As candidates running for city council speaker float the idea of extending term limits yet again, we are now just hearing from the mayor on the proposal. He is against it. NY1 Political Reporter Courtney Gross filed the following report.
"What it is really, it's about good government," Brooklyn City Councilman Juamaane Williams said.
To Williams, good government means three terms in the city council.
As eight men try to corral 26 votes to become the next council speaker, a familiar proposal has re-emerged: extending term limits.
But voters have decided on this before, first in 1993, then in 1996, and again in 2010.
This time is different, Williams said. "We want to make sure we are the counterbalance to the mayor, that we are providing the balance people want us to do," Williams said. "It's hard to do that when the entire body is up at the exact same time as the mayor."
Currently, all public officials get two four-year terms.
The candidates for speaker are all backing extending it to three for the city council only, a charge led by Williams and Ydanis Rodriguez.
Williams released his campaign's platform Monday. He suggests doing it by another referendum.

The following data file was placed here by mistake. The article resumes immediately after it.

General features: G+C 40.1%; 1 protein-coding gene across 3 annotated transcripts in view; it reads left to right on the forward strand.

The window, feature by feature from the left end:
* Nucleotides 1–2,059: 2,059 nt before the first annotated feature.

Rodriguez backed the idea at a forum earlier this month.
"If we can do it through legislation, I will work with my colleagues to do it through legislation," he says.
It could already set up the first battle of the next term between the city council and Mayor Bill de Blasio.
"The people have spoken more than once via referendum. The two-term limit for all officeholders should stay," a spokesman for de Blasio said to us in a statement late-Monday.
Others outside of City Hall think three terms may actually be a better way to govern.
"What I think has not happened is a serious and nuanced discussion of what the pros and cons are of setting up term limits one way versus another," said Susan Lerner of Common Cause New York.
But the stigma is still there: That council members are floating the idea to serve themselves, perhaps looking to curry favor with their colleagues as they continue their run for speaker.
"If you are asking me would I do it whether or not I am running for speaker," Williams said. "100 percent, because this isn't about anything less than good government."
There would be a lot of hurdles for this type of proposal, including whether supporters would have enough votes to override a mayoral veto.